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Physics - Particle and Nuclear Physics | Introduction to Gauge Field Theories

Introduction to Gauge Field Theories

Chaichian, M., Nelipa, N. F.

Translated by Estrin, J.

Softcover reprint of the original 1st ed. 1984, 75 figs. XII,332 pages.

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  • About this textbook

In recent years, gauge fields have attracted much attention in elementary par­ ticle physics. The reason is that great progress has been achieved in solving a number of important problems of field theory and elementary particle physics by means of the quantum theory of gauge fields. This refers, in particular, to constructing unified gauge models and theory of strong interactions between the elementary particles. This book expounds the fundamentals of the quantum theory of gauge fields and its application for constructing unified gauge models and the theory of strong interactions. In writing the book, the authors' aim was three-fold: firstly, to outline the basic ideas underlying the unified gauge models and the theory of strong inter­ actions; secondly, to discuss the major unified gauge models, the theory of strong interactions and their experimental implications; and, thirdly, to acquaint the reader with a rather special mathematical approach (path-in­ tegral method) which has proved to be well suited for constructing the quantum theory of gauge fields. Gauge fields are a vigorously developing area. In this book, we have select­ ed for presentation the more or less traditional and commonly accepted mate­ rial. There also exist a number of different approaches which are presently being developed. The most important of them are touched upon in the Conclusion.

Content Level » Research

Keywords » Mathematica - Particle Physics - Theories - elementary particle physics - field theory - quantum theory

Related subjects » Applications - Computational Intelligence and Complexity - Particle and Nuclear Physics - Theoretical, Mathematical & Computational Physics

Table of contents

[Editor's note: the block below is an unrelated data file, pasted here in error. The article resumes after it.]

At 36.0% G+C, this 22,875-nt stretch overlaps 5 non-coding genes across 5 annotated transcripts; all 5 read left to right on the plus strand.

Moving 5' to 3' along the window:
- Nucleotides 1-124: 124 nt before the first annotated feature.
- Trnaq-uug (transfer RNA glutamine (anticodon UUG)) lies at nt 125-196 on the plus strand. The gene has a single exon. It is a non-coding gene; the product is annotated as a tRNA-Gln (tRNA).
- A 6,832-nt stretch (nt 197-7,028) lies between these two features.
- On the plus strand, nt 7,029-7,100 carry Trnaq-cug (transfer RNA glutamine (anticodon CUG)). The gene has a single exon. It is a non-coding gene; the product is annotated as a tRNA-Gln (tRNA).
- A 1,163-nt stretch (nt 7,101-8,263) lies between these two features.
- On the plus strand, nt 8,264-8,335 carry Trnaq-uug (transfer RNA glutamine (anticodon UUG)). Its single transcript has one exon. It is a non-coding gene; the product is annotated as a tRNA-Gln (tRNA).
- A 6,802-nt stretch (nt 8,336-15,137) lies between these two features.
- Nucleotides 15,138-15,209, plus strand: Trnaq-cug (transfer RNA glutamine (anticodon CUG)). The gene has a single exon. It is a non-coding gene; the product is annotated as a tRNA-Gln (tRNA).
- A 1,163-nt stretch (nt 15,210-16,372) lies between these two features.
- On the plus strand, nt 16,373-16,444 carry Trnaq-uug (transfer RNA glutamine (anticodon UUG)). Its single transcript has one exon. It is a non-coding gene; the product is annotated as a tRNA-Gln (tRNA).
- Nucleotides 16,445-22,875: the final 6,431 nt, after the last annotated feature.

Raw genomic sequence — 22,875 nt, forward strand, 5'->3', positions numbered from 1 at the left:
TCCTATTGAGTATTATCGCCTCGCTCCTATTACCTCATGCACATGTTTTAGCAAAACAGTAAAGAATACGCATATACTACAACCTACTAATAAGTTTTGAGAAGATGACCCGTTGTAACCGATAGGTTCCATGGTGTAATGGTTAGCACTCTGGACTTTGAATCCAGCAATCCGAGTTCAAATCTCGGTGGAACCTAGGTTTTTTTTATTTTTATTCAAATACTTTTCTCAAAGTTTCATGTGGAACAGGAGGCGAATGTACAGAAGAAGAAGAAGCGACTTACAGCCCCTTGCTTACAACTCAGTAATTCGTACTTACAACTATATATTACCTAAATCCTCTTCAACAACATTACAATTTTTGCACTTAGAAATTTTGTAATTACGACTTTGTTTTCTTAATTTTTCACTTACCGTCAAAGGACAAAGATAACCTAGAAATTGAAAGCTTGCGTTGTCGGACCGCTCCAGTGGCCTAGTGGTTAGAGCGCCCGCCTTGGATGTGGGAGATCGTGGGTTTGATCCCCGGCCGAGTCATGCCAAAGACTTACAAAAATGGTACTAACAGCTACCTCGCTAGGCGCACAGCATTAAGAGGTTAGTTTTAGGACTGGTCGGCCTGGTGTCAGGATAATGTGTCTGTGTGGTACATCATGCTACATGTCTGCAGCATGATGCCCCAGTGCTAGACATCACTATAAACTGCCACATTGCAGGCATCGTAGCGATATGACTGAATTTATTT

Units and Notation.- I Invariant Lagrangians.- 1. Global Invariance.- 1.1 The Global Lorentz Group. Relativistic Invariance.- 1.1.1 The Lorentz Group.- 1.1.2 The Lie Algebra of the Lorentz Group.- 1.1.3 Representations of the Lorentz Group.- 1.1.4 Reducible and Irreducible Representations.- 1.1.5 Relativistically Invariant Quantities.- 1.1.6 The Lagrangian Formalism.- 1.1.7 The Hamiltonian Formalism.- 1.1.8 The Operator Form of the Quantum Field Theory.- 1.2 Global Groups of Internal Symmetry. Unitary Symmetry.- 1.2.1 Internal Symmetry Properties.- 1.2.2 Condition for the Invariance of the Lagrangian.- 1.2.3 Classification of Groups.- 2. Local (Gauge) Invariance.- 2.1 Locally (Gauge-) Invariant Lagrangians.- 2.1.1 The Group of Local Transformations.- 2.1.2 Gauge Fields.- 2.1.3 Conditions for the Local Invariance of the Lagrangian.- 2.1.4 Connection Between the Globally and the Locally Invariant Lagrangians.- 2.2 Gauge Fields.- 2.2.1 Transformations of the Gauge Fields.- 2.2.2 The Lagrangian for Gauge Fields.- 2.2.3 Conserved Currents.- 2.3 The Abelian Group Ux. The Electromagnetic Field.- 2.4 The Non-Abelian Group SU2. The Yang-Mills Field.- 3. Spontaneous Symmetry-Breaking.- 3.1 Degeneracy of the Vacuum States and Symmetry-Breaking.- 3.2 Spontaneous Breaking of Global Symmetry.- 3.2.1 Exact Symmetry.- 3.2.2 Spontaneous Symmetry-Breaking.- 3.3 Spontaneous Breaking of Local Symmetry.- 3.3.1 Exact Symmetry.- 3.3.2 Spontaneously Broken Symmetry.- 3.4 Residual Symmetry.- II Quantum Theory of Gauge Fields.- 4. Path Integrals and Transition Amplitudes.- 4.1 Unconstrained Fields.- 4.1.1 Systems with One Degree of Freedom.- 4.1.2 Systems with a Finite Number of Degrees of Freedom.- 4.1.3 The Boson Fields.- 4.1.4 The Fermion Fields.- 4.2 Fields with Constraints.- 4.2.1 Systems with a Finite Number of Degrees of Freedom.- 4.2.2 The Electromagnetic Field.- 4.2.3 The Yang-Mills Field.- 5. Covariant Perturbation Theory.- 5.1 Green’s Functions. Generating Functionals.- 5.1.1 Path-Integral Formulation.- 5.1.2 Generating Functional W (J).- 5.1.3 Green’s Functions in Perturbation Theory.- 5.1.4 Types of Diagrams.- 5.1.5 Generating Functional Z (J).- 5.1.6 Generating Functional ? (?).- 5.1.7 The Tree Approximation for ? (?).- 5.1.8 Another Expression for W (J).- 5.1.9 Expression for the Matrix Elements of the S-Matrix in Terms of Green’s Functions.- 5.2 The ?4 Interaction Model.- 5.3 A Model with Non-Abelian Gauge Fields.- 5.4 The 1/TV-Expansion.- III Gauge Theory of Electroweak Interactions.- 6. Lagrangians of the Electroweak Interactions.- 6.1 The Standard Model for the Electroweak Interactions of Leptons.- 6.1.1 The Standard Model.- 6.2 Quark Models of Hadrons.- 6.2.1 Hadrons.- 6.2.2 SU3-Symmetry. Three Quarks.- 6.2.3 SU4-Symmetry. Charm.- 6.2.4 Coloured Quarks.- 6.2.5 Quark-Lepton Symmetry.- 6.2.6 Two Types of Models with Coloured Quarks.- 6.2.7 Heavy Quarks.- 6.3 The Standard Model of Electroweak Interactions of Quarks.- 6.4 Non-Standard Models.- 6.4.1 Ambiguity in the Choice of the Model.- 6.4.2 The SU3 × U1-Model.- 7. Quantum Electrodynamics.- 7.1 Covariant Perturbation Theory for Quantum Electrodynamics.- 7.2 Differential Cross-Sections.- 7.2.1 Formula for the Differential Cross-Section.- 7.2.2 Cross-Section of the Compton Scattering.- 8. Weak Interactions.- 8.1 Processes Caused by Neutral Weak Currents.- 8.1.1 Diagonal Terms.- 8.1.2 Non-Diagonal Terms.- 8.1.3 Comparison with Experiment.- 8.1.4 Non-Standard Models.- 8.2 Processes Caused by Charged Weak Currents.- 8.2.1 Charged Weak Quark Current.- 8.2.2 Leptonic Processes.- 8.2.3 Semi-Leptonic Decays.- 8.2.4 Non-Leptonic Hadronic Decays.- 8.3 CP Violation.- 8.3.1 NeutralAT-MesonDecay.- 8.3.2 CP Violation and Gauge Models.- 9. Higher Orders in Perturbation Theory.- 9.1 Divergences of Matrix Elements.- 9.2 Renormalization.- 9.2.1The Renormalization Procedure.- 9.2.2 Dimensional Regularization.- 9.2.3 The R-Operation.- 9.2.4 Generalized Ward Identities.- 9.2.5 Renormalization of Gauge Fields.- 9.2.6 Unitarity of the Amplitude.- 9.2.7 Anomalies.- 9.2.8 Renormalization of the Standard Model.- IV Gauge Theory of Strong Interactions.- 10. Asymptotically Free Theories.- 10.1 Renormalization Group Equations and Their Solutions.- 10.1.1 Multiplicative Renormalizations and Their Groups.- 10.1.2 Dependence of the Factors Zi on the Dimensionless Parameters.- 10.1.3 The Renormalization Group Equations.- 10.1.4 Effective Charge and Asymptotic Freedom.- 10.1.5 Method of Investigation.- 10.2 The Models.- 10.2.1 Models Without Non-Abelian Gauge Fields.- 10.2.2 Models with Non-Abelian Gauge Fields.- 11. Dynamical Structure of Hadrons.- 11.1 Experimental Basis for Scaling.- 11.2 Exact Scaling and the Parton Structure of Hadrons.- 11.2.1 The Quark-Parton Model.- 11.2.2 Sum Rules.- 11.2.3 Relations Between the Structure Functions.- 11.2.4 Comparison with Experiment.- 11.2.5 Quark and Gluon Distribution Functions.- 12. Quantum Chromodynamics. Perturbation Theory.- 12.1 Covariant Perturbation Theory for Quantum Chromodynamics.- 12.1.1 The Lagrangian for Quantum Chromodynamics.- 12.1.2 Covariant Perturbation Theory.- 12.1.3 Renormalizability of Quantum Chromodynamics.- 12.2 Examples of Perturbation-Theory Calculations.- 12.2.1 Basic Processes.- 12.2.2 Cross-Sections for the Sub-Processes.- 12.2.3 Radiative Corrections.- 12.2.4 The Effective (or Running) Coupling Constant.- 12.2.5 Asymptotic Freedom of Quantum Chromodynamics.- 12.2.6 Scaling Violation.- 12.3 The Method of Operator Product Expansion.- 12.4 Evolution Equations.- 12.5 The Summation Method of Feynman Diagrams.- 12.6 Quark and Gluon Fragmentation into Hadrons.- 13. Lattice Gauge Theories. Quantum Chromodynamics on a Lattice.- 13.1 Classical and Quantum Chromodynamics on a Lattice.- 13.1.1 The Lattice and Its Elements.- 13.1.2 Gauge Fields on a Lattice.- 13.1.3 The Spinor (Quark) Field on a Lattice.- 13.1.4 Classical Chromodynamics on a Lattice.- 13.1.5 Quantum Chromodynamics on a Lattice.- 13.1.6 The Continuum Limit.- 13.2 Strong Coupling Expansion for the Gauge Fields.- 13.2.1 The Loop Average.- 13.2.2 The Area Law. The Quark Confinement.- 13.3 Non-Perturbative Calculations in Quantum Chromodynamics by Means of Monte-Carlo Simulations.- 13.3.1 Monte-Carlo Simulations.- 13.3.2 Results of Calculations.- 14. Grand Unification.- 14.1 The SU5-Model.- 14.1.1 The Lagrangian for the Model.- 14.1.2 Energy Dependence of the Coupling Constants.- 14.1.3 Proton Decay.- 14.2 Structure of the Fermion Multiplets in the SUn-Model.- 14.2.1 Structure of SUn-Multiplets with Respect to the Subgroup SU3.- 14.2.2 Structure of SUn-Multiplets with Respect to the Electric Charge.- 14.2.3 Structure of SUn-Multiplets with Respect to the Subgroup SU2 × U1.- 14.3 General Requirements and the Choice of Model.- 14.4 The SU8-Model.- 14.4.1 Composition of the Model.- 14.4.2 The Yukawa Terms and the Fermion Masses.- 14.4.3 Spontaneous Breaking of SU8-Symmetry.- 14.5 The Pati-Salam Model.- 15. Topological Solitons and Instantons.- 15.1 One-Dimensional and Two-Dimensional Models.- 15.1.1 One-Dimensional Solitons.- 15.1.2 Vortices.- 15.1.3 The Idea of Topological Analysis.- 15.2 Homotopy Groups.- 15.2.1 Homotopy Classes.- 15.2.2 Homotopy Group.- 15.2.3 Determining the Homotopy Groups.- 15.2.4 Topological Charge.- 15.2.5 Dimension of the Space and Compositio of the Model.- 15.3 Monopole.- 15.3.1 The DiracMonopole.- 15.3.2 Gauge Theory of the Monopole.- 15.4 Instantons.- 15.5 Quantum Theory of Solitons.- 15.5.1 The Generating Functional for the Green’s Functions..- 15.5.2 Perturbation Theory.- 16. Conclusion.- 16.1 Quark and Gluon Confinement.- 16.2 Potential Approach.- 16.3 QCD Sum Rules.- 16.4 Theory of Loop Functional.- 16.5 Unified Gauge Models.- 16.6 Unified Supersymmetric Models.- 16.7 Gauge Theory of Gravitation.- 16.8 Superunification.- 16.9 Composite Models.- 16.10 The Elementary Particles and the Cosmology.- List of Symbols.